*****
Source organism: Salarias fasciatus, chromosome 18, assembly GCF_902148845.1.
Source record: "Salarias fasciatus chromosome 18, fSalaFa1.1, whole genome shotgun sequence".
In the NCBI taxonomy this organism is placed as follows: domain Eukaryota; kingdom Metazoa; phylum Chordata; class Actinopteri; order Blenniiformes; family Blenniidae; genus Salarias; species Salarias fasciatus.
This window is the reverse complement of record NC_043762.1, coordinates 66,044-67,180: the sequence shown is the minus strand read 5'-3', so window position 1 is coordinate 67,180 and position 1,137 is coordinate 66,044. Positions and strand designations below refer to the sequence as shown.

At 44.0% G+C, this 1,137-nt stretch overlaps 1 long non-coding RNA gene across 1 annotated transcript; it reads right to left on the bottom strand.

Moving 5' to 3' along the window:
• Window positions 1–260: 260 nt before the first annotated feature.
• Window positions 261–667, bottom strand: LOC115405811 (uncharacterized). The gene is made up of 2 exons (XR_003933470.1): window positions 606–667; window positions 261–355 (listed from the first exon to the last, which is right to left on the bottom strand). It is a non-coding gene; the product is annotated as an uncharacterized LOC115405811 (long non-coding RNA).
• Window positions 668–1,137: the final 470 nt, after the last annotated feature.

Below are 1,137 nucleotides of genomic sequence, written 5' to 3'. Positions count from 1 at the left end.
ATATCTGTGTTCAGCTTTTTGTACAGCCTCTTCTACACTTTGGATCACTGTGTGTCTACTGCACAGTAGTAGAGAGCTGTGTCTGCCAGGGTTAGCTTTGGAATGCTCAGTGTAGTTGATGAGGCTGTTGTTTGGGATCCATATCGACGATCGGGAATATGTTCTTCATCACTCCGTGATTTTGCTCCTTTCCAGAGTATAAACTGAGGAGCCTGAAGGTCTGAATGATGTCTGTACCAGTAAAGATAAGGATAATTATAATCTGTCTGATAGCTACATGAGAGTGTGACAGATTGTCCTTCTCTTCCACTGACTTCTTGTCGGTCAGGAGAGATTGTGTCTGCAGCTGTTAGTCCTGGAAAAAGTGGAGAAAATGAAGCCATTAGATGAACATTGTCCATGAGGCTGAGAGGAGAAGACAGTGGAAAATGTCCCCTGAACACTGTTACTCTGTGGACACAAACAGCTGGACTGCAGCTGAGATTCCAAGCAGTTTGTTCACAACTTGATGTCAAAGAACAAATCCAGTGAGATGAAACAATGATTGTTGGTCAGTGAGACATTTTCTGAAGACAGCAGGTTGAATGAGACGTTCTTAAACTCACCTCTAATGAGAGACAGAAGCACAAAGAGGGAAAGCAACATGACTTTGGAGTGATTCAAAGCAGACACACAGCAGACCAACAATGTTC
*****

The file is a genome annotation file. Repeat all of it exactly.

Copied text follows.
Source organism: Salarias fasciatus, chromosome 18, assembly GCF_902148845.1.
Source record: "Salarias fasciatus chromosome 18, fSalaFa1.1, whole genome shotgun sequence".
In the NCBI taxonomy this organism is placed as follows: domain Eukaryota; kingdom Metazoa; phylum Chordata; class Actinopteri; order Blenniiformes; family Blenniidae; genus Salarias; species Salarias fasciatus.
This window is the reverse complement of record NC_043762.1, coordinates 66,044-67,180: the sequence shown is the minus strand read 5'-3', so window position 1 is coordinate 67,180 and position 1,137 is coordinate 66,044. Positions and strand designations below refer to the sequence as shown.

At 44.0% G+C, this 1,137-nt stretch overlaps 1 long non-coding RNA gene across 1 annotated transcript; it reads right to left on the bottom strand.

Moving 5' to 3' along the window:
• Window positions 1–260: 260 nt before the first annotated feature.
• Window positions 261–667, bottom strand: LOC115405811 (uncharacterized). The gene is made up of 2 exons (XR_003933470.1): window positions 606–667; window positions 261–355 (listed from the first exon to the last, which is right to left on the bottom strand). It is a non-coding gene; the product is annotated as an uncharacterized LOC115405811 (long non-coding RNA).
• Window positions 668–1,137: the final 470 nt, after the last annotated feature.

Below are 1,137 nucleotides of genomic sequence, written 5' to 3'. Positions count from 1 at the left end.
ATATCTGTGTTCAGCTTTTTGTACAGCCTCTTCTACACTTTGGATCACTGTGTGTCTACTGCACAGTAGTAGAGAGCTGTGTCTGCCAGGGTTAGCTTTGGAATGCTCAGTGTAGTTGATGAGGCTGTTGTTTGGGATCCATATCGACGATCGGGAATATGTTCTTCATCACTCCGTGATTTTGCTCCTTTCCAGAGTATAAACTGAGGAGCCTGAAGGTCTGAATGATGTCTGTACCAGTAAAGATAAGGATAATTATAATCTGTCTGATAGCTACATGAGAGTGTGACAGATTGTCCTTCTCTTCCACTGACTTCTTGTCGGTCAGGAGAGATTGTGTCTGCAGCTGTTAGTCCTGGAAAAAGTGGAGAAAATGAAGCCATTAGATGAACATTGTCCATGAGGCTGAGAGGAGAAGACAGTGGAAAATGTCCCCTGAACACTGTTACTCTGTGGACACAAACAGCTGGACTGCAGCTGAGATTCCAAGCAGTTTGTTCACAACTTGATGTCAAAGAACAAATCCAGTGAGATGAAACAATGATTGTTGGTCAGTGAGACATTTTCTGAAGACAGCAGGTTGAATGAGACGTTCTTAAACTCACCTCTAATGAGAGACAGAAGCACAAAGAGGGAAAGCAACATGACTTTGGAGTGATTCAAAGCAGACACACAGCAGACCAACAATGTTC